On a tromp through the woods on a cold winter day, bird-watchers always perk up when they hear loud, cheery chickadee calls (“da-Dee, da-Dee, dee-dee”). Chickadees are fine birds, and always welcome, but at the moment we’re more interested in other birds that might be traveling in their entourage.
These often include nuthatches — both the red-breasted and white-breasted variety — and maybe a brown creeper or two, a downy woodpecker, and, if we’re especially lucky, the biggest prize of all, some golden-crowned kinglets. These tiny forest birds might just be the most challenging songbirds to find in the winter and few of us ever do.
Tiny and tough
Gram for gram, kinglets are the hardiest birds in the winter woods. Even if you consider yourself very robust and spend a lot of time outdoors, these tiny birds could make you feel like a wimp.
At 4 inches long and tipping the scales at about 5 grams (the weight of a nickel), golden-crowned kinglets are the smallest winter bird in Minnesota. Their equally tiny cousins, the ruby-crowned kinglets, migrate away to southern states. By the laws of physics, golden crowneds are almost too small to survive the cold, especially when you consider their specialized diet.
Golden crowneds consume insects, and these are scarce in winter. In fact, nearly all insect-eating birds, including swallows, purple martins and warblers, migrate away because their food source disappears at the end of summer. But golden-crowned kinglets flood down from Canada because they know the secret for success at our latitude: consuming dormant insects, and tiny, winter-active species such as springtails.
Because they’re so small, kinglets have to work harder to maintain their internal temperature than larger birds do, and long winter nights are especially challenging. They make it through 15-hour nighttime fasts by huddling together to share body warmth and by shivering constantly, conserving the heat this generates by fluffing out their feathers.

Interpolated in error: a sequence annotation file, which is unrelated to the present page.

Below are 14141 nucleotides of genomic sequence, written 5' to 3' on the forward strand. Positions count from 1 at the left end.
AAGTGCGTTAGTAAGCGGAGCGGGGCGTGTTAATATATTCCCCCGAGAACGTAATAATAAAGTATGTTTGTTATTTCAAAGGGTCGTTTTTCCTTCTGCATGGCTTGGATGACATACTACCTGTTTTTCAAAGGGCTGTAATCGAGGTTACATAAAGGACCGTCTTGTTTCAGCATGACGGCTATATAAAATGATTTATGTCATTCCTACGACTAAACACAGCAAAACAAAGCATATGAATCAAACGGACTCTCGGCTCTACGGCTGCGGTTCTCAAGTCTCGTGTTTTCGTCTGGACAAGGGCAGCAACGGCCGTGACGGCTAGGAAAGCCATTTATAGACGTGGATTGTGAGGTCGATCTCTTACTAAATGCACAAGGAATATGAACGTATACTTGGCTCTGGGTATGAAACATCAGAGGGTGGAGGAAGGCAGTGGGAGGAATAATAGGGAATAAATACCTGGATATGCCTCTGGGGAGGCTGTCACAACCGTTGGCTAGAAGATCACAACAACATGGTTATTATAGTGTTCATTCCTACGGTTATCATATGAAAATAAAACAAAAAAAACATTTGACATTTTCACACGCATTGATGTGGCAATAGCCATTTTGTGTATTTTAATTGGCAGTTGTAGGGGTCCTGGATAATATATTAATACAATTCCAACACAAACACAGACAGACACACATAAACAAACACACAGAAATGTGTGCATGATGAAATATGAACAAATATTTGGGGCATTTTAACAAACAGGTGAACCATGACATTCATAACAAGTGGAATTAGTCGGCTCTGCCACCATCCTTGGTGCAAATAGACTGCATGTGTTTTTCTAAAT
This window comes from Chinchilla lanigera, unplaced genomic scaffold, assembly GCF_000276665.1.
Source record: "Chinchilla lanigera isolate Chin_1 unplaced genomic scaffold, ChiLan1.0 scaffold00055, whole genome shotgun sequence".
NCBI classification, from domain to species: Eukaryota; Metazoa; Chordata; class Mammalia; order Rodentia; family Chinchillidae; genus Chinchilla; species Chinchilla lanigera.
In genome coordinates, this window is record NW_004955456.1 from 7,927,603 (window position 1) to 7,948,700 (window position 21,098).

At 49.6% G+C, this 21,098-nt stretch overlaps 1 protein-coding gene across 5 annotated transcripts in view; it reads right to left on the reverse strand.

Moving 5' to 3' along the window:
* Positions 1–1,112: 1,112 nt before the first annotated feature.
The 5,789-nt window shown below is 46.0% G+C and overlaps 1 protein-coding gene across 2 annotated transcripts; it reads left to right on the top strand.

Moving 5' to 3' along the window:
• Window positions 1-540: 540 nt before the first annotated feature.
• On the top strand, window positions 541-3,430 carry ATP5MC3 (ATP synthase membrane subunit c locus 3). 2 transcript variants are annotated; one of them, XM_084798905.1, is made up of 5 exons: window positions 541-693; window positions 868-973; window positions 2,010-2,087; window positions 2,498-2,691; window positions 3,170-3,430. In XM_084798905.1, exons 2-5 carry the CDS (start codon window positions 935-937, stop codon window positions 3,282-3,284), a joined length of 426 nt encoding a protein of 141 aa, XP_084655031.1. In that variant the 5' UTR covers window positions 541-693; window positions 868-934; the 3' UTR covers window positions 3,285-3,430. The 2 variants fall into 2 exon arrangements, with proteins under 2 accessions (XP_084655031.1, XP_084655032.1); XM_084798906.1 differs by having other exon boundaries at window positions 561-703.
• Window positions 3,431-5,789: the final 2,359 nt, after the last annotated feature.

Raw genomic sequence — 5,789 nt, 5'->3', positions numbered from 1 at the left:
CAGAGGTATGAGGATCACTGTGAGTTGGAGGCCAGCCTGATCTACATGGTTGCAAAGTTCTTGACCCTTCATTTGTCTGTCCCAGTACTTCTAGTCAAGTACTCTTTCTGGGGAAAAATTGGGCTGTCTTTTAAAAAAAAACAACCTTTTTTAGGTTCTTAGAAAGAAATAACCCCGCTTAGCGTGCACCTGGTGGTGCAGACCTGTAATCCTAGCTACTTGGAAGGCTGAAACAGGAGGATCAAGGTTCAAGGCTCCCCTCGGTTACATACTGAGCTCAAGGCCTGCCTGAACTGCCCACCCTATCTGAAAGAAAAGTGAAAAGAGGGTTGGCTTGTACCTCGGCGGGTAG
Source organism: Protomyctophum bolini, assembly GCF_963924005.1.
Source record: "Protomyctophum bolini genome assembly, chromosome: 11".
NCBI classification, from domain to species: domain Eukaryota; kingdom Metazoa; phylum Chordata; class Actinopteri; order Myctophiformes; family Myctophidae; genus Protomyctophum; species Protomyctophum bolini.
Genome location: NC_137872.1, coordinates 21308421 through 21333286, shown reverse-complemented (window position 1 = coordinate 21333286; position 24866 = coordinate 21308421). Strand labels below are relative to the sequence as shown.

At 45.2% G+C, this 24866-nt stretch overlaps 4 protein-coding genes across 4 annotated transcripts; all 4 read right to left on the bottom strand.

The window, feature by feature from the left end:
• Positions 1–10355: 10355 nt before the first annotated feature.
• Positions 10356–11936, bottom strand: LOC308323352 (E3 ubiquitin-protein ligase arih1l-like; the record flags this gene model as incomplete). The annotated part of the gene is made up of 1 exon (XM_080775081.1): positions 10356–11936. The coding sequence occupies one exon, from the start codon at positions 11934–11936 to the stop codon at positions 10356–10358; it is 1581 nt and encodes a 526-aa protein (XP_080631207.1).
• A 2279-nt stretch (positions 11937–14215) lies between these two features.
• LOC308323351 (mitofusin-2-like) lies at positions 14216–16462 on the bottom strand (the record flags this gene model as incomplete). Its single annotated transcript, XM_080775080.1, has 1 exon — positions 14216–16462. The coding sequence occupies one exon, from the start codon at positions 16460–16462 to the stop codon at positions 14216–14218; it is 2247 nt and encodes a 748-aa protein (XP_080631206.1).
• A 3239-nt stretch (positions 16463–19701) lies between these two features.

At dawn, golden crowneds head out to begin the all-day hunt for food, since they must eat constantly to maintain their metabolisms. Conifers are their preferred haunts, since the needles often hold tiny, inert moth caterpillars. The micro birds dart from twig to twig, even hovering like hummingbirds to snatch at larvae. They never stop, since a hiatus of even two hours could be fatal.
Living on the edge
Kinglets live very close to the edge and their survival rate is low — only about one in six birds lives longer than a year. They have to do everything just right, and then enjoy a dose of good luck to make it through each winter day. Joining a mixed flock of birds led by chickadees is a good tactic, since more eyes help increase the odds of finding nourishing food (and avoiding predators). The various species in the mixed flock don’t directly compete for insects, since their beaks are adapted to different foraging styles.
Kinglets are in constant motion, hopping and hovering, calling to each other continually with high-pitched “tsee, tsee” notes, another survival tactic. It’s not a good idea to stray very far from other golden crowneds, because, like in a game of musical chairs when the music stops, as darkness falls, they need to meet up quickly and find shelter for night’s huddling.
Heard more than seen
More bird-watchers hear golden-crowned kinglets than ever see these elusive little birds. Many train themselves to recognize that contact call, and when they hear it they begin searching nearby spruces and firs for signs of activity. The kinglets are usually high in the trees and back in the middle of a grove, making sightings a challenge.
But suddenly someone may spot a flash of orange or yellow on a small bird’s head, or a white eyebrow with a black line above it. “Kinglets,” he or she will shout, and everyone will gather, hoping for a glimpse.
Typical of insectivores, golden crowneds are almost never found near bird feeders. But if you head out to a wooded area with plenty of conifers, you might get lucky. Listen for chickadee calls, then watch for a flock of active birds to flit into view. Mixed in there just might be these forest sprites, the hardest-working birds in the winter woods.
St. Paul resident Val Cunningham, who volunteers with the St. Paul Audubon Society and writes about nature for local, regional and national newspapers and magazines, can be reached at firstname.lastname@example.org.